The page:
James Madison still high on No. 1 Loyola's list

Conference rivalry over, but past isn't forgotten

Women's notebook

College Lacrosse

March 27, 2003|By Katherine Dunn | Katherine Dunn,SUN STAFF

Even though Loyola is no longer in the Colonial Athletic Association, don't expect the Greyhounds' annual showdown with longtime CAA rival James Madison tomorrow to be any less meaningful.

"It's too close. The memories are still too fresh," said Suzanne Eyler, a fifth-year Greyhounds midfielder. "We went back and forth every other year, so that competitiveness is still there. Conference or no conference, James Madison is one of our biggest rivalries by far."

In the 11 seasons since the conference was formed, the Greyhounds and Dukes dominated the tournament. Loyola, now an independent, won six tournament crowns while the Dukes won three.

Last season, the Dukes were a little off their game in the tournament, falling in the semifinals, while the Greyhounds went on to win the title, 12-5, over Old Dominion. In the five previous years, however, the Greyhounds and Dukes had battled it out in the title game.

Loyola dominated the even-numbered years, winning in every one back to 1994. The Dukes won in every odd-numbered year back to 1997.

When the Greyhounds (7-0) travel to Harrisonburg, Va., tomorrow, a lot still will be on the line, most notably the Greyhounds' No. 1 ranking. This is their third week atop the poll - their longest run ever at the top.

Even that cannot make the rivalry any more intense, said James Madison senior Lisa Staedt, the CAA Player of the Year in 2002, whose No. 10 Dukes are 6-1 under new coach Kellie Young.

"Them being No. 1 is definitely motivation," said Staedt, "but I don't think it's the driving force in wanting to beat them. It's the rivalry. We've played them year in and year out and we've always been competitive. In a way, it's almost more important now, because we only get one chance to play them."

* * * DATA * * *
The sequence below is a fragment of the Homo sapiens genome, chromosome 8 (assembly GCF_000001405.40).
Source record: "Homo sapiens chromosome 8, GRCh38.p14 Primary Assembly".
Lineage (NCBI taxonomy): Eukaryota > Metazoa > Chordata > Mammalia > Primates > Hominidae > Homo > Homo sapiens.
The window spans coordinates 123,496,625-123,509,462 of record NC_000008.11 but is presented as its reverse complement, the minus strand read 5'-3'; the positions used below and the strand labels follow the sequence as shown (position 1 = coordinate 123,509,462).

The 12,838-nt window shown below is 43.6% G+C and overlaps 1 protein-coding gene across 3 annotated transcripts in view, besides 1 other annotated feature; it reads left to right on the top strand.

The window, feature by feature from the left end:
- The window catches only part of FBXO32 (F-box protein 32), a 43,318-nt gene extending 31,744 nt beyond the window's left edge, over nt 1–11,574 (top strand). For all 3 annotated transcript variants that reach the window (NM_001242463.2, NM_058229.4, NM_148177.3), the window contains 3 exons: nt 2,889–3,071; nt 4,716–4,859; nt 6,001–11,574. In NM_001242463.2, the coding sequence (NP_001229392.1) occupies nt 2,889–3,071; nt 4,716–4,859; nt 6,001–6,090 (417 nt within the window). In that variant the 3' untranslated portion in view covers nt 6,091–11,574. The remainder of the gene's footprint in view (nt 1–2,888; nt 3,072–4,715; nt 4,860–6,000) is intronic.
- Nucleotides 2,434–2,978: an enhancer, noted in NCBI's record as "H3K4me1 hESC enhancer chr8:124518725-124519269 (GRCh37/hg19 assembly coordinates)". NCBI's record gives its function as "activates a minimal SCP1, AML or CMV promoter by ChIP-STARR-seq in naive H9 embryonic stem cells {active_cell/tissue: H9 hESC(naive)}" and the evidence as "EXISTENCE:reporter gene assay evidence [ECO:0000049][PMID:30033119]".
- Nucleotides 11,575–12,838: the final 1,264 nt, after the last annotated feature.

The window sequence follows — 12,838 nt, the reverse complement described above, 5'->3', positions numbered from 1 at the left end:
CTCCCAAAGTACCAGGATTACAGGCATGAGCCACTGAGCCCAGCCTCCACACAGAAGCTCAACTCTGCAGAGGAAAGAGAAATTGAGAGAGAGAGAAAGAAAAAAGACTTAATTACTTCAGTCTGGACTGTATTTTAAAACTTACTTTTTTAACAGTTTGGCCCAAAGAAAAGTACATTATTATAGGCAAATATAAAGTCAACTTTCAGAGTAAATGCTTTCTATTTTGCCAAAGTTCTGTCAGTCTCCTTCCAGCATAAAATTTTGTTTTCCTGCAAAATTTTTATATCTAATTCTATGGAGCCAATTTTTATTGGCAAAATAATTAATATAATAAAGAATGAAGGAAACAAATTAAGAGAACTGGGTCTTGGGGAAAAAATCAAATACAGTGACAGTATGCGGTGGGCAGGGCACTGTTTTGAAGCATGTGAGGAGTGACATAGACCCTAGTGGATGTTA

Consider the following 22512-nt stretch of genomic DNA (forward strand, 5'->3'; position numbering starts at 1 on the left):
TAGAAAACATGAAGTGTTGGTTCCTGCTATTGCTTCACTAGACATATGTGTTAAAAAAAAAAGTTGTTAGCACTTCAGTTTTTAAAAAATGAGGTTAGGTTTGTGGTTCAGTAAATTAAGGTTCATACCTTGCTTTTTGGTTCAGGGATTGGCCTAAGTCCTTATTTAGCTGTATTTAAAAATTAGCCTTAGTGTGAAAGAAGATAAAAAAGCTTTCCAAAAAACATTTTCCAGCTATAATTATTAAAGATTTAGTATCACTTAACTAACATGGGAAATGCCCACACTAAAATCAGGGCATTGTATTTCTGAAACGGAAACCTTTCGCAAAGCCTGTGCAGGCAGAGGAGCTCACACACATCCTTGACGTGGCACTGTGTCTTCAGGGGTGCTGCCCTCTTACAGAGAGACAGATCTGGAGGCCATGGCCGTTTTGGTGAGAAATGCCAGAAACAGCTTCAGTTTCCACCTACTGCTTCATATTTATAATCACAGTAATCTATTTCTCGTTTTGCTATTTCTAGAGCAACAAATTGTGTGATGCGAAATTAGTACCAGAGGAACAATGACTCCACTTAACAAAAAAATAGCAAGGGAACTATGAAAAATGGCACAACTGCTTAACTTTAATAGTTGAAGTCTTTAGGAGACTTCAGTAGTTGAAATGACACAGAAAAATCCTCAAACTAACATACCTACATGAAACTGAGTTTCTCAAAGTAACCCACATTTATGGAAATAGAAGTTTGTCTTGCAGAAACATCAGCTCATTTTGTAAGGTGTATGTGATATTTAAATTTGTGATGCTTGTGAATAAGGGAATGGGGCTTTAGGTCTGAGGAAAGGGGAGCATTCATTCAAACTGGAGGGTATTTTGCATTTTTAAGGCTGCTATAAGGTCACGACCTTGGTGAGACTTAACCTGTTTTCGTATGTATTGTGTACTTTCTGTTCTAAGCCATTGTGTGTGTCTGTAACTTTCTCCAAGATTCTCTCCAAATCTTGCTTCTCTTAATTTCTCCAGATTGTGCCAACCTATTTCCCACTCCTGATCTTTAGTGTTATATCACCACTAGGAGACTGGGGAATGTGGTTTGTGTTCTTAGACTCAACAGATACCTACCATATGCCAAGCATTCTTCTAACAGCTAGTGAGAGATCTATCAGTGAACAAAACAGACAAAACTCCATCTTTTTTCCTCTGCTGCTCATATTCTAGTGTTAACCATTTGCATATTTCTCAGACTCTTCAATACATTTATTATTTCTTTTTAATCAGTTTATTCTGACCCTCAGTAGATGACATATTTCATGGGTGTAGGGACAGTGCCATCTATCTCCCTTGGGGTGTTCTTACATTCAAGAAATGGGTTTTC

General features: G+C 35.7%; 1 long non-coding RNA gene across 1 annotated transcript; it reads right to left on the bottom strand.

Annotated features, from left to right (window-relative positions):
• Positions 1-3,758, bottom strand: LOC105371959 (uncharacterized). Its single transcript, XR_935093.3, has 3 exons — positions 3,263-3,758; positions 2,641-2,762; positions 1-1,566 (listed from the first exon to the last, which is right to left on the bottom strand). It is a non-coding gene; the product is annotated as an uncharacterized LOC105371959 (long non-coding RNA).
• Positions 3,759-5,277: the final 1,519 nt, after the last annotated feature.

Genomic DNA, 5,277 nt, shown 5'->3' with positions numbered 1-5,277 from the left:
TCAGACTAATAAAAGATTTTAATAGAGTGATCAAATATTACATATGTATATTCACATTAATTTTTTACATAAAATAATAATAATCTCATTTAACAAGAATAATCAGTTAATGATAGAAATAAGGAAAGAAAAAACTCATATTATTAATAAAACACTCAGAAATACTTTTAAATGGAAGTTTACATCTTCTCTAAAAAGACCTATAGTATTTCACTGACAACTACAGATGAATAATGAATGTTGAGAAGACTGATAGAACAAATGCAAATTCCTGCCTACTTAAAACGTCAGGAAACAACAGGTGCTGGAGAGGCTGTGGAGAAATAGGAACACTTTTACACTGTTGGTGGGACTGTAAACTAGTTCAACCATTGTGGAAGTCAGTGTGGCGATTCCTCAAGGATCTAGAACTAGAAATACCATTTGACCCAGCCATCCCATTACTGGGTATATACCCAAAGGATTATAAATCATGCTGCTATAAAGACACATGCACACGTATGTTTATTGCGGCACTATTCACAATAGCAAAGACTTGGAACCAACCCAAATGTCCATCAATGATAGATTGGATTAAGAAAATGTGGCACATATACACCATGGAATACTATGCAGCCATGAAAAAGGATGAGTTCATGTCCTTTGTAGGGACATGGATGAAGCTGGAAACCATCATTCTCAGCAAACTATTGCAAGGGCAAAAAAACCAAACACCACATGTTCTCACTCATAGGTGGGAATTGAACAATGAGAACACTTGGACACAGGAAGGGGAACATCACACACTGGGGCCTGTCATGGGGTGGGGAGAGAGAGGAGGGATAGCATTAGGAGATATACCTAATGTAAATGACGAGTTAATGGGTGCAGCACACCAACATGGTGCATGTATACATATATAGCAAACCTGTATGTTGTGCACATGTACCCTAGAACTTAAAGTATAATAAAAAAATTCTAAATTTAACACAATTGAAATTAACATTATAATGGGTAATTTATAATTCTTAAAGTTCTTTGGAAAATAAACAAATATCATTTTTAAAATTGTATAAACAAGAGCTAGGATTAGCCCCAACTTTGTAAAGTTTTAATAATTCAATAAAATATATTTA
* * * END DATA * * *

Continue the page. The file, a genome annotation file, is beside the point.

All about `D' for Terps

One of the biggest differences between No. 2 Maryland's 8-0 record this season and its 5-3 mark at this time a year ago has been its defense.

No opponent has managed to hit double digits against the Terrapins' defensive unit headed by starters Julie Shank, Greta Sommers, Molly Lambert, Laura Warren and goalie Alexis Venechanos.

Through Saturday's 16-5 win over No. 13 Old Dominion, the Terps have held the opposition to 6.0 goals a game - the best in the Atlantic Coast Conference. The field players have also caused 107 turnovers, an average of 13.4 a game.

A year ago, the Terps were 5-3 after allowing 10 goals or more three times and giving up an average of 9.8 goals a game.

The greatest improvement has come from Venechanos, a senior who has struggled at times during her career.

This season, her .593 save percentage is 130 percentage points better than she averaged during her first three seasons. It is also the best in the ACC, in which the Terps have gone 3-0 and already clinched the top seed for the tournament that runs April 18-20 in Charlottesville, Va.


Virginia senior Lauren Aumiller became the Cavaliers' all-time leading scorer in Tuesday's 19-10 win at UMBC. The Notre Dame Prep graduate had four goals and two assists, boosting her career totals to 181 and 75. Her 256 career points broke the record of 251 set by Lindsey Sheehan in 1986.

Duke freshman Katie Chrest, The Sun's All-Metro Player of the Year last season, earned ACC Player of the Week honors after contributing seven goals - nearly a third of her team's offense - in wins over No. 6 Princeton and No. 3 Georgetown last week. Through nine games, the Maryvale graduate's 32 points already rank her fourth all-time among Blue Devils freshmen as well as fifth in the ACC this season.

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